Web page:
28 November 2017
Having a national space agency is inevitable. This is the belief that the Department of Science and Technology – Science Education Institute (DOST-SEI) holds into as they mold local talents in the field of space science through its activities under the Philippine Space Science Education Program (PSSEP).
The PSSEP, which began way back in 2004, aims to create awareness among students on career opportunities in space science to address skill shortages and industry needs. With the recent efforts and developments in the establishment of a Philippine space program, the PSSEP’s role has become vital as ever.
“Space is not a luxury anymore. It is now a necessity for a country to dwell in space related matters. Every nation benefits from space technologies that’s why the Philippines should inevitably pursue space efforts for its own development,” said Dr. Rogel Mari Sese who heads the National Space Development Program (NSDP and the PSSEP.
According to him, the Can Satellite competition along with other long-running educational activities conducted during the annual World Space Week celebrations are effective means of making the public, especially the youth, aware of the opportunities in the field of space science and engineering.
DOST-SEI Director Josette Biyo said the competition platform has been an effective way to engage and expose the youth in actual processes conducted in the field. She said the upcoming competition on November 28-29 in Los Baños, Laguna is expected to generate better results from the students.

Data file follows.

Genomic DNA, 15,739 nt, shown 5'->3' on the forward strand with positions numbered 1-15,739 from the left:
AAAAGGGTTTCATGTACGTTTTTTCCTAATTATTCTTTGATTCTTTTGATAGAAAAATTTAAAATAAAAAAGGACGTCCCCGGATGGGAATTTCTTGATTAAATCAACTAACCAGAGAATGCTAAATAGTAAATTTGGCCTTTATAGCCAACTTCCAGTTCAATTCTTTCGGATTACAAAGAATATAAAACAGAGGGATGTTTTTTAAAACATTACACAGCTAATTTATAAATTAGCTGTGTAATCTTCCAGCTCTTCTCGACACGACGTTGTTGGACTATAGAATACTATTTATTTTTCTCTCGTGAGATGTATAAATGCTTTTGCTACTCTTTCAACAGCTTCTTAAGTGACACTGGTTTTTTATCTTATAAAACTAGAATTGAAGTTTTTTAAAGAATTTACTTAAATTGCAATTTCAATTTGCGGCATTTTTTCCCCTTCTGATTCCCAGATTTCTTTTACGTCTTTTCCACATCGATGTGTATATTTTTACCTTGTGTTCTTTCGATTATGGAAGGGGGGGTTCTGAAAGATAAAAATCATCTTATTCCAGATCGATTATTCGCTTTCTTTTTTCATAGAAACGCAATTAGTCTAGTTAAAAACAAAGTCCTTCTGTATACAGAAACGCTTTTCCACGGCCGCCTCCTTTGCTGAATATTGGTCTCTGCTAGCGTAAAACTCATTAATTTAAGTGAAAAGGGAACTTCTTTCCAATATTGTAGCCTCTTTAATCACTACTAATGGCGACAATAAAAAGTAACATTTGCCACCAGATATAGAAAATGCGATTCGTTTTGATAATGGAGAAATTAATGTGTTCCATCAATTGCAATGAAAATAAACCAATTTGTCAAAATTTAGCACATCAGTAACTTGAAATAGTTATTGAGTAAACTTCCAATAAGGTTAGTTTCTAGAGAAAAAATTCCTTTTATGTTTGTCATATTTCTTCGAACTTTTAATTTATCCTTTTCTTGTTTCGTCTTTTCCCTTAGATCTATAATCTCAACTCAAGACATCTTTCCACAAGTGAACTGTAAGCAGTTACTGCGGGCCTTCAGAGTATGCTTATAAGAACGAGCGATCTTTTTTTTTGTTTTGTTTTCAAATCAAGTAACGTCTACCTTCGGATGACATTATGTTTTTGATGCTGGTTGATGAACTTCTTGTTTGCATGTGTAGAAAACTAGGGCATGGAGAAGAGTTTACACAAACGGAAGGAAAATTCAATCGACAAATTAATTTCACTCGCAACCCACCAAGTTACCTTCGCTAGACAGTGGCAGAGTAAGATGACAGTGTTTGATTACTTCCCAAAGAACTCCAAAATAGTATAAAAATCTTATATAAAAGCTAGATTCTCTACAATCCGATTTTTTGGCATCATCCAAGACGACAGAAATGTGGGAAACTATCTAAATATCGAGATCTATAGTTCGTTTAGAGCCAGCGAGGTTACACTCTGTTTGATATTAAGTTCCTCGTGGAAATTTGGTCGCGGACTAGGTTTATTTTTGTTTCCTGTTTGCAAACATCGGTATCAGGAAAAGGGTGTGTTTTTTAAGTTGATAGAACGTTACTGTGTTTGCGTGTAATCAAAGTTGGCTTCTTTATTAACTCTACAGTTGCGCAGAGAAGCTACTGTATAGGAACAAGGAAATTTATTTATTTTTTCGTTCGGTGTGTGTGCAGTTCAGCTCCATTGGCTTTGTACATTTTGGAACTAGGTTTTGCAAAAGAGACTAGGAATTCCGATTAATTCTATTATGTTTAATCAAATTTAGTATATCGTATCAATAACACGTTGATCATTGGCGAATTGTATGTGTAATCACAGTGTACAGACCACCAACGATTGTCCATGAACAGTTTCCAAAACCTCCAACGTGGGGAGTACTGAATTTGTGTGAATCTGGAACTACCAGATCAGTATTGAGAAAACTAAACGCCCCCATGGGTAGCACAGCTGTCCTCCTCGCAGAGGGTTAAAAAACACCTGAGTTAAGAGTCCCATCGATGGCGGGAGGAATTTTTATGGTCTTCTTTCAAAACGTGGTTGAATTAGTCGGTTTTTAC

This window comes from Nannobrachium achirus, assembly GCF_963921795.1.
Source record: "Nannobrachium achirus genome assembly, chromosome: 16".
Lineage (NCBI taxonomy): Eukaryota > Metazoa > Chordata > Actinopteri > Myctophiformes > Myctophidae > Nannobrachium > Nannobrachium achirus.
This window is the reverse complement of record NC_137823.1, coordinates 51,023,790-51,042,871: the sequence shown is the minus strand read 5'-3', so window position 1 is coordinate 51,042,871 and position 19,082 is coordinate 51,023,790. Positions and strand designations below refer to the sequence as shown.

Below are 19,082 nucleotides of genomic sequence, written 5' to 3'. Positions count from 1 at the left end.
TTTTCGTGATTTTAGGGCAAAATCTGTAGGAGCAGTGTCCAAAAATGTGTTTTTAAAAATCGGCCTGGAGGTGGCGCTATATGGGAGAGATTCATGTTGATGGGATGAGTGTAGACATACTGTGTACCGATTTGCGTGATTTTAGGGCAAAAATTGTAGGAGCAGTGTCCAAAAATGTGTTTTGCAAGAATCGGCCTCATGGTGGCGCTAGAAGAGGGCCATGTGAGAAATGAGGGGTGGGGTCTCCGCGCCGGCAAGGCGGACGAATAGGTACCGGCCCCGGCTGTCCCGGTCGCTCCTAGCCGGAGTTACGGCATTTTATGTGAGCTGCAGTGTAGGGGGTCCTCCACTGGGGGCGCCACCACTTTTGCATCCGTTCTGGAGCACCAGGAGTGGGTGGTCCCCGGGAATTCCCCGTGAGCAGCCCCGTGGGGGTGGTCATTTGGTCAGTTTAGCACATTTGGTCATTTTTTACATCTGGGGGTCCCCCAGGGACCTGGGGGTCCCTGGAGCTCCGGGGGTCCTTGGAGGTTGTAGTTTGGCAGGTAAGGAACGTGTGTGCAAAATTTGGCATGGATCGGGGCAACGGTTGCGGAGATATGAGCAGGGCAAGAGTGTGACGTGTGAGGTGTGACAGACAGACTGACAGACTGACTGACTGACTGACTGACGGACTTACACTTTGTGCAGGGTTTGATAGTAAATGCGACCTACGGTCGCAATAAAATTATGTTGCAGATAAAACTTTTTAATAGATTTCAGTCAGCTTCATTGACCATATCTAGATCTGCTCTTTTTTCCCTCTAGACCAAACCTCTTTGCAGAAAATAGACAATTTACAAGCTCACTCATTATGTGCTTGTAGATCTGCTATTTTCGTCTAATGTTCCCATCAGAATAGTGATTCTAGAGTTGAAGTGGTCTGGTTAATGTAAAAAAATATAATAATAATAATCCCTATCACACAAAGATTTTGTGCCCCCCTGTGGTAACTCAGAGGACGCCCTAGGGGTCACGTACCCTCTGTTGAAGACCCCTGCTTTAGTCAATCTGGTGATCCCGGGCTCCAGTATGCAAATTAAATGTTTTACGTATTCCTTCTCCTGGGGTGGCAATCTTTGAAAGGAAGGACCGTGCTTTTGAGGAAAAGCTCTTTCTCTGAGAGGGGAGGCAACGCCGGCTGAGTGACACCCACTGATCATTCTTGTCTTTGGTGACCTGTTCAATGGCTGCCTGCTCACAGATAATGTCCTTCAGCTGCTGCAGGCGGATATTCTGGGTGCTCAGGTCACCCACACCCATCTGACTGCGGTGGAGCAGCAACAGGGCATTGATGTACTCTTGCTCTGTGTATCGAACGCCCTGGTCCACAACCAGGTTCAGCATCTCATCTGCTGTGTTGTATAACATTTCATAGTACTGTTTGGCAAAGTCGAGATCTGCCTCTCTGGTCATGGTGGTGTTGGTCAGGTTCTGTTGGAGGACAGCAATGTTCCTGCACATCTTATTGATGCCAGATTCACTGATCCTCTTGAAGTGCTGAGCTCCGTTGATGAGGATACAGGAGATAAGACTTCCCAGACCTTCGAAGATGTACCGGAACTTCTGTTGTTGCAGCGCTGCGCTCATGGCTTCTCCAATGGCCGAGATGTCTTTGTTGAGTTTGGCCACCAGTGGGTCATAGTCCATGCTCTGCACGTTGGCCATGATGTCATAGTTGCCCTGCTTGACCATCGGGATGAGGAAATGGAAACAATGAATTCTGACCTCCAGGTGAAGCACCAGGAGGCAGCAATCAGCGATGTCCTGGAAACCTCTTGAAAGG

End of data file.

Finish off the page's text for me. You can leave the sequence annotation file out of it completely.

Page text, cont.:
“Since this is the third time we’re doing the Can Satellite competition, we believe the schools have already grasped what the contest is all about and therefore we believe they will be able to execute their launch and analyze their data better this time around,” she said.
She added that actual interaction with an actual astrophysicist like Dr. Sese, as well as with engineering and climate experts, would only deepen the learning of the participants.
Sese meanwhile said that the PSSEP’s impact now expands beyond the Philippines, as last year’s conduct of an international Can Satellite Competition during the hosting of the 23rd Asia-Pacific Regional Space Agency Forum in the country set an example to other countries like Malaysia and Thailand, with the latter already implementing their own competition based on the Philippines’ mechanics.
“Our educational platforms on space science are crucial ingredients that will dictate how fast this country will be able to establish competence in and benefit from space. For now, we are glad to lead the charge in sparking interests among our kids,” Biyo remarked. (30)